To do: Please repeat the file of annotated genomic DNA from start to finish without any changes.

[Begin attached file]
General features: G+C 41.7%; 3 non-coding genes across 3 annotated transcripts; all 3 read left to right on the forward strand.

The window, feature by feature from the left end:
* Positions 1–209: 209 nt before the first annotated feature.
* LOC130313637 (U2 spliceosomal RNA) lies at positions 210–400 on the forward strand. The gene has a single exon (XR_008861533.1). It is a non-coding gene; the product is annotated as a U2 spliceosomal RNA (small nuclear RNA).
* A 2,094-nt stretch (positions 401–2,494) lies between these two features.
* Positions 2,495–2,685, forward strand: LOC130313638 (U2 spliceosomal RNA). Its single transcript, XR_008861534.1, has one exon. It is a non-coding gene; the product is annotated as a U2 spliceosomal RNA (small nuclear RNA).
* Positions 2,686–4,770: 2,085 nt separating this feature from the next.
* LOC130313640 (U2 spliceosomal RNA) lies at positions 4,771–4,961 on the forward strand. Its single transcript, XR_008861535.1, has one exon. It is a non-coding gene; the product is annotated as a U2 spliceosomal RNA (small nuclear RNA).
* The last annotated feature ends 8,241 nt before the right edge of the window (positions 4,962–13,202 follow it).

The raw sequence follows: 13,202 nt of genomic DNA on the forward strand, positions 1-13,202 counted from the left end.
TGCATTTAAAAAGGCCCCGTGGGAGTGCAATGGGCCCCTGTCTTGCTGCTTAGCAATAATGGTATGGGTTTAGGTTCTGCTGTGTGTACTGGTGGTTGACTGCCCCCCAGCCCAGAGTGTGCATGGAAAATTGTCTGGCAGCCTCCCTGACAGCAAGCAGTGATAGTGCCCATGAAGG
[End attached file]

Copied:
General features: G+C 41.7%; 3 non-coding genes across 3 annotated transcripts; all 3 read left to right on the forward strand.

The window, feature by feature from the left end:
* Positions 1–209: 209 nt before the first annotated feature.
* LOC130313637 (U2 spliceosomal RNA) lies at positions 210–400 on the forward strand. The gene has a single exon (XR_008861533.1). It is a non-coding gene; the product is annotated as a U2 spliceosomal RNA (small nuclear RNA).
* A 2,094-nt stretch (positions 401–2,494) lies between these two features.
* Positions 2,495–2,685, forward strand: LOC130313638 (U2 spliceosomal RNA). Its single transcript, XR_008861534.1, has one exon. It is a non-coding gene; the product is annotated as a U2 spliceosomal RNA (small nuclear RNA).
* Positions 2,686–4,770: 2,085 nt separating this feature from the next.
* LOC130313640 (U2 spliceosomal RNA) lies at positions 4,771–4,961 on the forward strand. Its single transcript, XR_008861535.1, has one exon. It is a non-coding gene; the product is annotated as a U2 spliceosomal RNA (small nuclear RNA).
* The last annotated feature ends 8,241 nt before the right edge of the window (positions 4,962–13,202 follow it).

The raw sequence follows: 13,202 nt of genomic DNA on the forward strand, positions 1-13,202 counted from the left end.
TGCATTTAAAAAGGCCCCGTGGGAGTGCAATGGGCCCCTGTCTTGCTGCTTAGCAATAATGGTATGGGTTTAGGTTCTGCTGTGTGTACTGGTGGTTGACTGCCCCCCAGCCCAGAGTGTGCATGGAAAATTGTCTGGCAGCCTCCCTGACAGCAAGCAGTGATAGTGCCCATGAAGG